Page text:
This recipe uses a procedure suggested by cookbook author and food sleuth Shirley Corriher for heating the eggs to sanitize them. The results are definitely worth the effort. Proper refrigeration and storage is necessary. The American Egg Board recommends using the freshest eggs and then heating them to kill salmonella bacteria.
Makes 1 cup
- 1 large egg
- 1 large egg yolk
- 1-1/2 teaspoons freshly squeezed lemon juice
- 1 teaspoon wine vinegar
- 1 tablespoon water
- 1/4 teaspoon sugar
- 1/4 teaspoon flour
- 2 teaspoons dry mustard
- 1/2 teaspoon kosher salt
- pinch of cayenne
- 2 tablespoons extra virgin olive oil
- 3/4 cup vegetable oil
- Insert the metal blade. Process the egg, egg yolk, lemon juice, wine vinegar, water, sugar and flour until smooth, about 20 seconds. Transfer the egg mixture to a small (7 or 8-inch) nonstick skillet, and heat over very low heat while gently stirring and scraping the bottom of the pan with a spatula.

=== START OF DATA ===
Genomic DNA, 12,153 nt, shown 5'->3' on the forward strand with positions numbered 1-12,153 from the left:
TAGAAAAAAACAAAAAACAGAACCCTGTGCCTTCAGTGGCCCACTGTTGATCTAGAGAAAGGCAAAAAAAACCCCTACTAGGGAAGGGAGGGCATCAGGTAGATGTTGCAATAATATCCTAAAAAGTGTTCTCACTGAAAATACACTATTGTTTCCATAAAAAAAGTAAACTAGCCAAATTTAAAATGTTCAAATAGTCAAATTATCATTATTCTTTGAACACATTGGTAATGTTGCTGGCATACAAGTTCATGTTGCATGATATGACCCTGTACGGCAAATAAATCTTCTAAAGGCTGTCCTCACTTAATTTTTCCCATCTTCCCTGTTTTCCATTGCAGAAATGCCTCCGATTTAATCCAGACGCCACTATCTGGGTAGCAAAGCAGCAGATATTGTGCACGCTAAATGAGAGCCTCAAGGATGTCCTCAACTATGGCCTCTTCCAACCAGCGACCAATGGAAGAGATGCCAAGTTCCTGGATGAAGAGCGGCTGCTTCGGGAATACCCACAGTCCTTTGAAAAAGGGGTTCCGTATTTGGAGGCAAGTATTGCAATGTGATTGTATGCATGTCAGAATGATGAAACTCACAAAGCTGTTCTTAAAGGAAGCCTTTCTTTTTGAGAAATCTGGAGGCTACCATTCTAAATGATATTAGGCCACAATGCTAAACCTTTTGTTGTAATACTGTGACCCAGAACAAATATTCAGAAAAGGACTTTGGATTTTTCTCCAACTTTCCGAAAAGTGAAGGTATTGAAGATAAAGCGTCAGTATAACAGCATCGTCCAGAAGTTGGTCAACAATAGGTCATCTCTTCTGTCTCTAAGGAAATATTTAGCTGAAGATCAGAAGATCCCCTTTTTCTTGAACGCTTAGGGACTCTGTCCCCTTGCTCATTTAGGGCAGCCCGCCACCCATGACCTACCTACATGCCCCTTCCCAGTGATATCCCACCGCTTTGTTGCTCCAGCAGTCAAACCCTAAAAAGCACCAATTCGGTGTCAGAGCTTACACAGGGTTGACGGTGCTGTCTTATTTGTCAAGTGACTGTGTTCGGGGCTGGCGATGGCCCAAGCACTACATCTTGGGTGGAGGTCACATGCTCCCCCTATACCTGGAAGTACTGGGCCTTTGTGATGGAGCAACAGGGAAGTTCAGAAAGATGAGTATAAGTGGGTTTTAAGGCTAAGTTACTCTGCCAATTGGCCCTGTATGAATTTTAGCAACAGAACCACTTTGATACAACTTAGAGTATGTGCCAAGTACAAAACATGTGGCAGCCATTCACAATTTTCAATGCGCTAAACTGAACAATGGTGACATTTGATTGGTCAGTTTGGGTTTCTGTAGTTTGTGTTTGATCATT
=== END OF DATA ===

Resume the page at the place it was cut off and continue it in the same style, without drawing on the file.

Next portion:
- When the mixture begins to thicken and resemble a custard sauce, remove from the heat while still stirring and set in a pan of ice and water to stop mixture from cooking. Stir until the egg mixture is cooled; let rest for 5 minutes. Wash the work bowl, metal blade and lid in hot soapy water and dry thoroughly.
- Insert the metal blade. Process the cooled egg mixture with the dry mustard, kosher salt, and cayenne until blended, about 1 minute. Scrape the work bowl. With the machine running, add the olive oil slowly, taking about 30 seconds to add the entire 2 tablespoons. Scrape the work bowl. With the machine running, add the vegetable oil to the small pusher, one-quarter cup at a time, and allow the oil to drip slowly into the emulsion. The mayonnaise will thicken as the oil is added. Taste and adjust seasonings as necessary. Remove to a container, cover, and keep refrigerated. Keeps 3 to 4 days refrigerated.
Nutritional analysis per serving:
Calories 115 (97% from fat) carb. 0g pro. 1g fat 13g sat. fat 1g chol. 27mg sod. 4mg fiber 0g
Preparation: 15 20 minutes